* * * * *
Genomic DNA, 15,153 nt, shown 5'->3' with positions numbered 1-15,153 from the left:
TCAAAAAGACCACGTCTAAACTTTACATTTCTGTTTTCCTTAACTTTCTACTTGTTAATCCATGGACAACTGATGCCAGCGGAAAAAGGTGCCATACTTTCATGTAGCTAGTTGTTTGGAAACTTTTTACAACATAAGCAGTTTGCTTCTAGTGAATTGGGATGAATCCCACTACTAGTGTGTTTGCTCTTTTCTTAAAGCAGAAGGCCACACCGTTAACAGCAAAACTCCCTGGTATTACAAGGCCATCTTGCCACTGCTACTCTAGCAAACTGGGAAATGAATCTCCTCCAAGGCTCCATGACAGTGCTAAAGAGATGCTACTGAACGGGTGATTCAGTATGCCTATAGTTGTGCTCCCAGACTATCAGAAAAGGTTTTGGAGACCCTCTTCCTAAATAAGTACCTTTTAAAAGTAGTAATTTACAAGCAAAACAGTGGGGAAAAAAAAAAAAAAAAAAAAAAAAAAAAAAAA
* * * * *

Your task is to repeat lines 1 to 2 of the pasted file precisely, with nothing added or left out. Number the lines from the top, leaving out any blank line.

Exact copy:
Genomic DNA, 15,153 nt, shown 5'->3' with positions numbered 1-15,153 from the left:
TCAAAAAGACCACGTCTAAACTTTACATTTCTGTTTTCCTTAACTTTCTACTTGTTAATCCATGGACAACTGATGCCAGCGGAAAAAGGTGCCATACTTTCATGTAGCTAGTTGTTTGGAAACTTTTTACAACATAAGCAGTTTGCTTCTAGTGAATTGGGATGAATCCCACTACTAGTGTGTTTGCTCTTTTCTTAAAGCAGAAGGCCACACCGTTAACAGCAAAACTCCCTGGTATTACAAGGCCATCTTGCCACTGCTACTCTAGCAAACTGGGAAATGAATCTCCTCCAAGGCTCCATGACAGTGCTAAAGAGATGCTACTGAACGGGTGATTCAGTATGCCTATAGTTGTGCTCCCAGACTATCAGAAAAGGTTTTGGAGACCCTCTTCCTAAATAAGTACCTTTTAAAAGTAGTAATTTACAAGCAAAACAGTGGGGAAAAAAAAAAAAAAAAAAAAAAAAAAAAAAAA